The monument sign at Jack in the Box headquarters in Kearny Mesa will have to change as the San Diego-based corporation announced plans to sell its Qdoba restaurant subsidiary for $305 million.

The monument sign at Jack in the Box headquarters in Kearny Mesa will have to change as the San Diego-based corporation announced plans to sell its Qdoba restaurant subsidiary for $305 million. Photo by Brad Graves

— With the sale of its Qdoba fast-casual Mexican food chain to Apollo Global Management LLC now underway, Jack in the Box Inc. has set Jan. 9 as the date to deliver its financial outlook for 2018.

Jack in the Box (Nasdaq: JACK) is now a company with a single, clear business model rather than a mash-up of two models. As a result, analysts can better rank Jack in the Box among its peers in the quick-service restaurant industry.

Some analysts see challenges ahead. In a Dec. 20 research note, Jefferies LLC analyst Alexander Slagle lowered his price target for Jack in the Box stock from $120 to $100. He said he expected the company to earn $4.22 per share in fiscal 2019, predicting continued inflation in food and labor costs. Even so, Slagle said Jack in the Box can “remain relevant” in the quick-service restaurant space.

It’s a competitive space, and Jack in the Box is now under increased scrutiny from activist investors such as Jana Partners LLC. As a result, the Qdoba sale might not be Jack’s last change in 2018.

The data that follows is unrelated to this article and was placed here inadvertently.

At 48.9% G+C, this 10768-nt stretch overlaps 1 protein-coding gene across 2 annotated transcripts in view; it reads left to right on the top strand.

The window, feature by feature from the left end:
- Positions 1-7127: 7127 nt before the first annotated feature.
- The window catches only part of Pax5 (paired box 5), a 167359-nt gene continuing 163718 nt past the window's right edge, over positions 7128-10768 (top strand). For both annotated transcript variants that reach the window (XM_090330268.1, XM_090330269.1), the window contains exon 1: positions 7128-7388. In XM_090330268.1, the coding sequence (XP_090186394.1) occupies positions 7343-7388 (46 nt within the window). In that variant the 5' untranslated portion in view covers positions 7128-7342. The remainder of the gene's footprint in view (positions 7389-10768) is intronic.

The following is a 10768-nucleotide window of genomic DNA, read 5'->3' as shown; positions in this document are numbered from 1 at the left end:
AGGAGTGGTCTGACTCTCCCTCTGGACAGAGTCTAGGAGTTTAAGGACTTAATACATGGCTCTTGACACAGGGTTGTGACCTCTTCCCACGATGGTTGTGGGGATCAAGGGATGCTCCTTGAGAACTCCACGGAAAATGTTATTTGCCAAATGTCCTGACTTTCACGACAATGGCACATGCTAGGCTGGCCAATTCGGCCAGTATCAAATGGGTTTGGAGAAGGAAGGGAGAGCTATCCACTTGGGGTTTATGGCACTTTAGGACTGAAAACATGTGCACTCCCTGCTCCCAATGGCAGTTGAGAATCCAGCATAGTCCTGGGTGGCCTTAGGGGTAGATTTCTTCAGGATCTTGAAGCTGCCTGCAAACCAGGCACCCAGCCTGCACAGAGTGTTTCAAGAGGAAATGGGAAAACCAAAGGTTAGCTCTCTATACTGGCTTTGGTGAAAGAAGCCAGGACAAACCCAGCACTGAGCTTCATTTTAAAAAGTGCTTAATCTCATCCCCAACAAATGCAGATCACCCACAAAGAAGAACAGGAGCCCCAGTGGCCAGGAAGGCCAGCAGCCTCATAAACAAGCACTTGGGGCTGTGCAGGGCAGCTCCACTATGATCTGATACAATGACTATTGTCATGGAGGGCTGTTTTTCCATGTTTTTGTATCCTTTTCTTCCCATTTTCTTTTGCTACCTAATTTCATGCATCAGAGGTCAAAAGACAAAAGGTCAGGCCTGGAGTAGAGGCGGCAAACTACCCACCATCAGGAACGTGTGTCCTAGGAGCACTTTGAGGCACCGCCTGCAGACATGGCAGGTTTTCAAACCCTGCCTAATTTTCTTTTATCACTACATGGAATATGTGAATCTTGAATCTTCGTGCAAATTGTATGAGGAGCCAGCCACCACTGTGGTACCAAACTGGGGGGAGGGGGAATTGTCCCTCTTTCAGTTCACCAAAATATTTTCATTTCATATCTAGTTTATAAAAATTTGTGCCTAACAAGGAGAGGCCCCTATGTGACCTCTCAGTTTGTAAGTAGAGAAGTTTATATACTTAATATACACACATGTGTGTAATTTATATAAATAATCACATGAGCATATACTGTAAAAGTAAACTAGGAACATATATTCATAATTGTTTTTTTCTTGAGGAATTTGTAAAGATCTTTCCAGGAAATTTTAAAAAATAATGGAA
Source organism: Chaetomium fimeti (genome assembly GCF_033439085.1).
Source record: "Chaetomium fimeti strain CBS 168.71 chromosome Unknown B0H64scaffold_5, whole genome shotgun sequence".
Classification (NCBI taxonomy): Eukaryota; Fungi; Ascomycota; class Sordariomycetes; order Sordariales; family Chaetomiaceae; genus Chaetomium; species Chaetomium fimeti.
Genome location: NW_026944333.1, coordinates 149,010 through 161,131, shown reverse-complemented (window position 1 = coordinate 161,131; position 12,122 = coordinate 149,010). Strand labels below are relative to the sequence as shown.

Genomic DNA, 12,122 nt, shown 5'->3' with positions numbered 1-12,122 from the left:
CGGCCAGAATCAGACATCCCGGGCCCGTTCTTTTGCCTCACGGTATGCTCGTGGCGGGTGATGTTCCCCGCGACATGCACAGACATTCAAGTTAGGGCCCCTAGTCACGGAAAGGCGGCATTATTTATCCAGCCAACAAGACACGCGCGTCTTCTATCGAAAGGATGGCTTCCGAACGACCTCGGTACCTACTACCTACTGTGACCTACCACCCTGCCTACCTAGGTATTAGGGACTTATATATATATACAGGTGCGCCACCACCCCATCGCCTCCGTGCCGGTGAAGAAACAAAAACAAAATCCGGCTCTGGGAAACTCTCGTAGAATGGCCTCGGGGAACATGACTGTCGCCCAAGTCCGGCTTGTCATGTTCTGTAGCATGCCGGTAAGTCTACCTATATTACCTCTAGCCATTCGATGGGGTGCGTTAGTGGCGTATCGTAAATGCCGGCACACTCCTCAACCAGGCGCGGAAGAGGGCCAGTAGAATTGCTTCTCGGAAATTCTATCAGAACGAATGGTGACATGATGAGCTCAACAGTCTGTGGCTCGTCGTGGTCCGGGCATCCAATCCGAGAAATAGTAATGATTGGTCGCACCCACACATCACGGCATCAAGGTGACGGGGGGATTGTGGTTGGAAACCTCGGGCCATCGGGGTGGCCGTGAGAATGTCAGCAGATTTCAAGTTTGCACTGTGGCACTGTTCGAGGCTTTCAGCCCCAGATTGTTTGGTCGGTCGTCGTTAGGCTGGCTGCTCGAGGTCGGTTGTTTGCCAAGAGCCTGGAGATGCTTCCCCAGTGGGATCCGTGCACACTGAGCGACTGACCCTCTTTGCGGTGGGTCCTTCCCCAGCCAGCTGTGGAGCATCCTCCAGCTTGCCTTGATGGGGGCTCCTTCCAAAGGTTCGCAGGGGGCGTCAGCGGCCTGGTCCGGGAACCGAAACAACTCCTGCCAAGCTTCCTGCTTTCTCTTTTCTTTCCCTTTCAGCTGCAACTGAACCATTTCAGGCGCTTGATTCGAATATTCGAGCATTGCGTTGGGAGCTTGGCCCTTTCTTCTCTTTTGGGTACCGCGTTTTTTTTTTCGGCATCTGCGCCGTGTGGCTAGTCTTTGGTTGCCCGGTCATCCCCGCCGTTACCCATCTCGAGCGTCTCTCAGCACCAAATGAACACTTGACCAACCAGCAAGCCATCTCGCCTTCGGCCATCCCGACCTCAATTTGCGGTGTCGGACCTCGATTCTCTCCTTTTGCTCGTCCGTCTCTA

Jack in the Box will give its financial forecast at one of the largest investment gatherings of the year, the ICR Conference in Orlando, Florida.

The corporation announced in May that it was exploring options for Qdoba, and said operating two business models was hurting the company’s valuation. It said Dec. 19 that it had inked a definitive agreement to sell Qdoba to Apollo (NYSE: APO) for $305 million in cash. The deal is expected to close by April, and Jack in the Box said it expects to use proceeds to retire debt.

Qdoba operates and franchises some 700 Qdoba Mexican Eats restaurants. It is the second largest fast-casual Mexican food brand in the United States.

Jack in the Box put a lot of thought into its deal to sell Qdoba, CEO Lenny Comma said in a statement.

“For the past several months, we have worked closely with our financial advisers and evaluated various strategic alternatives with respect to Qdoba, including a sale or spin-off, as well as opportunities to refranchise company restaurants. Following the completion of this robust process, our board of directors has determined that the sale of Qdoba is the best alternative for enhancing shareholder value and is consistent with the company’s desire to transition to a less capital-intensive business model,” Comma said Dec. 19.

Jack in the Box bought Qdoba in 2003. Under its ownership, Qdoba grew from 85 locations in 16 states with $65 million in sales to more than 700 locations in 47 states and Canada, with sales of more than $820 million.

Apollo, based in New York, has $242 billion in assets under management and bills itself as an alternative investment manager. Its restaurant and hospitality businesses include Chuck E. Cheese’s restaurants, AMC Theatres and Caesars Entertainment. The private equity fund did not respond to an inquiry about whether Qdoba’s headquarters would remain in San Diego.